Netherland by Joseph O’Neill

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The 150-word Review: Hans van den Broek is listless and lonely in post-9/11 New York. His wife has left him for the safe familiarity of London with their young son. On a shabby cricket pitch in Staten Island, Hans rediscovers a sport he once loved, and serendipitously befriends a fellow enthusiast, Chuck Ramkissoon, an enigmatic and infectiously optimistic Trinidadian, who introduces Hans to New York’s history and its vibrant immigrant neighborhoods.

Joseph O’Neill’s deeply considered prose has a genteel quality, full of nuance and restraint, that evokes the spirit and rhythm of cricket, which serves as a metaphor for Hans’ estrangement from his family. Occasionally, the narrative bogs down with Hans’ melancholic recollections or Chuck’s wistful pontification. “Netherland” truly shines during the detailed, but accessible, descriptions of cricket and the wonderfully atmospheric scenes of New York. O’Neill’s triumph lies in his ability to capture the city amidst the first days of its recovery.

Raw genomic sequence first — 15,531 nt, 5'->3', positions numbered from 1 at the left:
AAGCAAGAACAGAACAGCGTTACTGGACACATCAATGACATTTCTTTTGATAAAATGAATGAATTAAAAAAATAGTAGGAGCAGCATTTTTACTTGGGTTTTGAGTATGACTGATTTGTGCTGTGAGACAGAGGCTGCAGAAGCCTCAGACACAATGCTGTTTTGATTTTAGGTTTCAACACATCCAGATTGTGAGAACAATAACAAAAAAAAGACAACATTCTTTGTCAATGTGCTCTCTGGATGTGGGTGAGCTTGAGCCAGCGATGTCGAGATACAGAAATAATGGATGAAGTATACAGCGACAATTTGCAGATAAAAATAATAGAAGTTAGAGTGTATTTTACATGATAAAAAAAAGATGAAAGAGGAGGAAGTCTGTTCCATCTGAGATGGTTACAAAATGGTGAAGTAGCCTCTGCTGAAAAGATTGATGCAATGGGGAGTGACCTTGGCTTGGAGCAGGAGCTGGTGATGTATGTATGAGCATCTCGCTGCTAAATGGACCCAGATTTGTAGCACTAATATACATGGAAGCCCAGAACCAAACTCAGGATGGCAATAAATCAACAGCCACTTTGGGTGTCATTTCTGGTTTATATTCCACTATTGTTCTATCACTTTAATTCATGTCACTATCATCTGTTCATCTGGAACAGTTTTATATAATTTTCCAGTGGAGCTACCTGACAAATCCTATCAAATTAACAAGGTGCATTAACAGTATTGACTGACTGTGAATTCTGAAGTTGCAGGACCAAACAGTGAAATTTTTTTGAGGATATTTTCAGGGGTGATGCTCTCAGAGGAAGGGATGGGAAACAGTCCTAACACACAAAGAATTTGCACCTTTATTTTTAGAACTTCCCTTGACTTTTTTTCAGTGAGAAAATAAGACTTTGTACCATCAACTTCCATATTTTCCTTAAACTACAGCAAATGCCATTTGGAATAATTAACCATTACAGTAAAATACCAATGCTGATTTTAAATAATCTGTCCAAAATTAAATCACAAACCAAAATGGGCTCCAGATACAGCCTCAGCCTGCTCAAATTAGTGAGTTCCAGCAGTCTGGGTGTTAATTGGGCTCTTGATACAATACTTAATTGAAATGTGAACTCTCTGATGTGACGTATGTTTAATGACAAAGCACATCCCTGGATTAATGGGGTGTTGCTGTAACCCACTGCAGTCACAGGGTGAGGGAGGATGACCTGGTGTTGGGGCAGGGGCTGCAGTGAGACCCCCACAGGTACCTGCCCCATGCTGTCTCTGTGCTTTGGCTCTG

You will like this book if you like: Gatsby-esque dreamers; bowlers, batsmen, and wickets; a vision of New York that isn’t a cliché (unlike Sex in the City); a modern Alexis de Tocqueville; idiosyncratic hotel residents; and West Indian bon vivants.

This book will go great with: Callaloo

Set the Mood With: Englishman in New York by Sting (even though Hans is actually Dutch)

Clavinism (stuff that will not make you look cool in a bar): Actually Norm, a “sticky wicket” originally referred to a wet cricket pitch, which causes a bowled ball to dangerously spin or bounce unpredictably, making it “difficult situation” for a batsman.

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